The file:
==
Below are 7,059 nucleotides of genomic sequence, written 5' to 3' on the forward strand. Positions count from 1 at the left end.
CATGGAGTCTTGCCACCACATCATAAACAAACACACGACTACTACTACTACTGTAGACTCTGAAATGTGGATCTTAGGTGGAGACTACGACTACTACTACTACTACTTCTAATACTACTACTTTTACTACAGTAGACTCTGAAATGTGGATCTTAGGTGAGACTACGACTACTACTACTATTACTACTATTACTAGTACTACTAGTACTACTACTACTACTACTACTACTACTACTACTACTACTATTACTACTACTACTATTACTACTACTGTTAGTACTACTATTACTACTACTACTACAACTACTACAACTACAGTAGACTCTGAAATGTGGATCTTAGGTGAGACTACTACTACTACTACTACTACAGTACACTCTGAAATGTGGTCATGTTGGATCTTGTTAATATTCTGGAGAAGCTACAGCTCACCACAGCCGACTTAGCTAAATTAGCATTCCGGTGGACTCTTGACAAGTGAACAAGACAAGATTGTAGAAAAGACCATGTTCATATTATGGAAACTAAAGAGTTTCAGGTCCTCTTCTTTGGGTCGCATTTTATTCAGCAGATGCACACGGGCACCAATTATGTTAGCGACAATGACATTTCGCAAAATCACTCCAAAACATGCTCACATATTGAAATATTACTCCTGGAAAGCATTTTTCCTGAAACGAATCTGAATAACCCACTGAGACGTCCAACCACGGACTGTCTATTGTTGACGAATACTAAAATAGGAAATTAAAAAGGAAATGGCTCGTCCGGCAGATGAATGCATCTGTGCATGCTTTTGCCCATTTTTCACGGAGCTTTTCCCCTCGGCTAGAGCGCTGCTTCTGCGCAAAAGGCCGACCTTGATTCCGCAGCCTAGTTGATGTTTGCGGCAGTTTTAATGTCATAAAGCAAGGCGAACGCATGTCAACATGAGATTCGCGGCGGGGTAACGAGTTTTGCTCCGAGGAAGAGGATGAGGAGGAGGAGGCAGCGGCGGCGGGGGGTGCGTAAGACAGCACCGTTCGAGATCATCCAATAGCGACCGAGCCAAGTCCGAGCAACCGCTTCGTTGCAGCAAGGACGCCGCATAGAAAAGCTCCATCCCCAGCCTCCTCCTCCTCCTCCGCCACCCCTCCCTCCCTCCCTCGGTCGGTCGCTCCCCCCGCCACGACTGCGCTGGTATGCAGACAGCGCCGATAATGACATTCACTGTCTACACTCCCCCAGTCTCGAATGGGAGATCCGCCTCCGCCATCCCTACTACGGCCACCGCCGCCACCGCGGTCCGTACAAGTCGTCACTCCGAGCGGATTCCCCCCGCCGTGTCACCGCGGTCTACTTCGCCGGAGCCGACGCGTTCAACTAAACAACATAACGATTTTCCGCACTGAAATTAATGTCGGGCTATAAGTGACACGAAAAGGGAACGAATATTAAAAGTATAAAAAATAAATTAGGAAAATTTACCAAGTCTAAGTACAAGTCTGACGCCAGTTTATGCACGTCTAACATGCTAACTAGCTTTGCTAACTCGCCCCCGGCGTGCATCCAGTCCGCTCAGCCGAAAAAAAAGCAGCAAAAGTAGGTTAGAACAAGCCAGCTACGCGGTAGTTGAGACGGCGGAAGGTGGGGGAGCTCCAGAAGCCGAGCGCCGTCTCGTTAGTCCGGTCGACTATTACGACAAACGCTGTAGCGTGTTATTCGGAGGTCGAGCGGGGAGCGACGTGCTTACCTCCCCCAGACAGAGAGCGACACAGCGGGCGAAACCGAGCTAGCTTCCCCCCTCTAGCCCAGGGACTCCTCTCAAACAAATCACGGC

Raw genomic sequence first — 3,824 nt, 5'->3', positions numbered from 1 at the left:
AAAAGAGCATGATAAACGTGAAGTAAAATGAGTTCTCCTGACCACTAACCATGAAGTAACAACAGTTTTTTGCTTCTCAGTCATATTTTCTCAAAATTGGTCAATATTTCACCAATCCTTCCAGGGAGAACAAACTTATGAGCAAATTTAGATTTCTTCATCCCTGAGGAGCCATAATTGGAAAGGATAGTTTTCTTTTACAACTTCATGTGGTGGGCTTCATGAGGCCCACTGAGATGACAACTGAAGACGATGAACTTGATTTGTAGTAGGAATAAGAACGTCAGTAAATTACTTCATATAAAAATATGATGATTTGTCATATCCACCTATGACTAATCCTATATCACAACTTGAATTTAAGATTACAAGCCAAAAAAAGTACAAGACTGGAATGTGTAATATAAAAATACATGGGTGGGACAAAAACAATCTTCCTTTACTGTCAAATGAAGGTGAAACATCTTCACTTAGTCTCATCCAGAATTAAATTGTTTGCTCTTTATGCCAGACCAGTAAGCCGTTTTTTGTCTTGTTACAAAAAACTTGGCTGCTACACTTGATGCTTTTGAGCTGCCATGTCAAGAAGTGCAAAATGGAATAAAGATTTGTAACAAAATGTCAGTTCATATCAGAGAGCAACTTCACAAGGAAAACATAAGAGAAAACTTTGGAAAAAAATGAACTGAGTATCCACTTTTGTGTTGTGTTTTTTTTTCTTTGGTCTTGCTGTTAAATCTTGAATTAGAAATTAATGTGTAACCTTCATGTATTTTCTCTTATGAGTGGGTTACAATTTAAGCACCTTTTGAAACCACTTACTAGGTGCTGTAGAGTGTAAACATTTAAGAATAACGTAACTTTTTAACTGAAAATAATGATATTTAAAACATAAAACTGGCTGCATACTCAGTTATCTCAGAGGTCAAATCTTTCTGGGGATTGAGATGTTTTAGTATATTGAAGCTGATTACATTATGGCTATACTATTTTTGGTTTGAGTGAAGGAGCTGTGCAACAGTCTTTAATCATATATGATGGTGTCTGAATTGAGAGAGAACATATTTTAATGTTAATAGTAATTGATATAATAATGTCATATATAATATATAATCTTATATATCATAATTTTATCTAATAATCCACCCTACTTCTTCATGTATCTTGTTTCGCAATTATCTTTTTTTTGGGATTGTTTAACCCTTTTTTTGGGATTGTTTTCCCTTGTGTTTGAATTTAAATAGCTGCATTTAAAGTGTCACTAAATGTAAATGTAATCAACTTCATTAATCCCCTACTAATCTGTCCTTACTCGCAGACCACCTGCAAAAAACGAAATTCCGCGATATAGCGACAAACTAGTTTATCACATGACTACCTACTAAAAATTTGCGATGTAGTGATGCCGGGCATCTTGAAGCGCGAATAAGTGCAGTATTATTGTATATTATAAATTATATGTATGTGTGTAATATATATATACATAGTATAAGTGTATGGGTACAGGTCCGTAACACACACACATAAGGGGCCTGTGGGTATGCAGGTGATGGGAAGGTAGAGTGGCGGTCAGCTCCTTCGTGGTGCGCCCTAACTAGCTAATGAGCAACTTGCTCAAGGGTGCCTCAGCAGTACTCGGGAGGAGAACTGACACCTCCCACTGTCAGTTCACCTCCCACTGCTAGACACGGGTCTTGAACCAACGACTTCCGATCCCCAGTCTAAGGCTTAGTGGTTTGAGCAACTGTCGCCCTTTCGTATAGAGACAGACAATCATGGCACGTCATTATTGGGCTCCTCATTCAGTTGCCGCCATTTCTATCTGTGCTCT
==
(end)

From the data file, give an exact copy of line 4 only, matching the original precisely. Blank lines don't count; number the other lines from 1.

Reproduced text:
AAAAGAGCATGATAAACGTGAAGTAAAATGAGTTCTCCTGACCACTAACCATGAAGTAACAACAGTTTTTTGCTTCTCAGTCATATTTTCTCAAAATTGGTCAATATTTCACCAATCCTTCCAGGGAGAACAAACTTATGAGCAAATTTAGATTTCTTCATCCCTGAGGAGCCATAATTGGAAAGGATAGTTTTCTTTTACAACTTCATGTGGTGGGCTTCATGAGGCCCACTGAGATGACAACTGAAGACGATGAACTTGATTTGTAGTAGGAATAAGAACGTCAGTAAATTACTTCATATAAAAATATGATGATTTGTCATATCCACCTATGACTAATCCTATATCACAACTTGAATTTAAGATTACAAGCCAAAAAAAGTACAAGACTGGAATGTGTAATATAAAAATACATGGGTGGGACAAAAACAATCTTCCTTTACTGTCAAATGAAGGTGAAACATCTTCACTTAGTCTCATCCAGAATTAAATTGTTTGCTCTTTATGCCAGACCAGTAAGCCGTTTTTTGTCTTGTTACAAAAAACTTGGCTGCTACACTTGATGCTTTTGAGCTGCCATGTCAAGAAGTGCAAAATGGAATAAAGATTTGTAACAAAATGTCAGTTCATATCAGAGAGCAACTTCACAAGGAAAACATAAGAGAAAACTTTGGAAAAAAATGAACTGAGTATCCACTTTTGTGTTGTGTTTTTTTTTCTTTGGTCTTGCTGTTAAATCTTGAATTAGAAATTAATGTGTAACCTTCATGTATTTTCTCTTATGAGTGGGTTACAATTTAAGCACCTTTTGAAACCACTTACTAGGTGCTGTAGAGTGTAAACATTTAAGAATAACGTAACTTTTTAACTGAAAATAATGATATTTAAAACATAAAACTGGCTGCATACTCAGTTATCTCAGAGGTCAAATCTTTCTGGGGATTGAGATGTTTTAGTATATTGAAGCTGATTACATTATGGCTATACTATTTTTGGTTTGAGTGAAGGAGCTGTGCAACAGTCTTTAATCATATATGATGGTGTCTGAATTGAGAGAGAACATATTTTAATGTTAATAGTAATTGATATAATAATGTCATATATAATATATAATCTTATATATCATAATTTTATCTAATAATCCACCCTACTTCTTCATGTATCTTGTTTCGCAATTATCTTTTTTTTGGGATTGTTTAACCCTTTTTTTGGGATTGTTTTCCCTTGTGTTTGAATTTAAATAGCTGCATTTAAAGTGTCACTAAATGTAAATGTAATCAACTTCATTAATCCCCTACTAATCTGTCCTTACTCGCAGACCACCTGCAAAAAACGAAATTCCGCGATATAGCGACAAACTAGTTTATCACATGACTACCTACTAAAAATTTGCGATGTAGTGATGCCGGGCATCTTGAAGCGCGAATAAGTGCAGTATTATTGTATATTATAAATTATATGTATGTGTGTAATATATATATACATAGTATAAGTGTATGGGTACAGGTCCGTAACACACACACATAAGGGGCCTGTGGGTATGCAGGTGATGGGAAGGTAGAGTGGCGGTCAGCTCCTTCGTGGTGCGCCCTAACTAGCTAATGAGCAACTTGCTCAAGGGTGCCTCAGCAGTACTCGGGAGGAGAACTGACACCTCCCACTGTCAGTTCACCTCCCACTGCTAGACACGGGTCTTGAACCAACGACTTCCGATCCCCAGTCTAAGGCTTAGTGGTTTGAGCAACTGTCGCCCTTTCGTATAGAGACAGACAATCATGGCACGTCATTATTGGGCTCCTCATTCAGTTGCCGCCATTTCTATCTGTGCTCT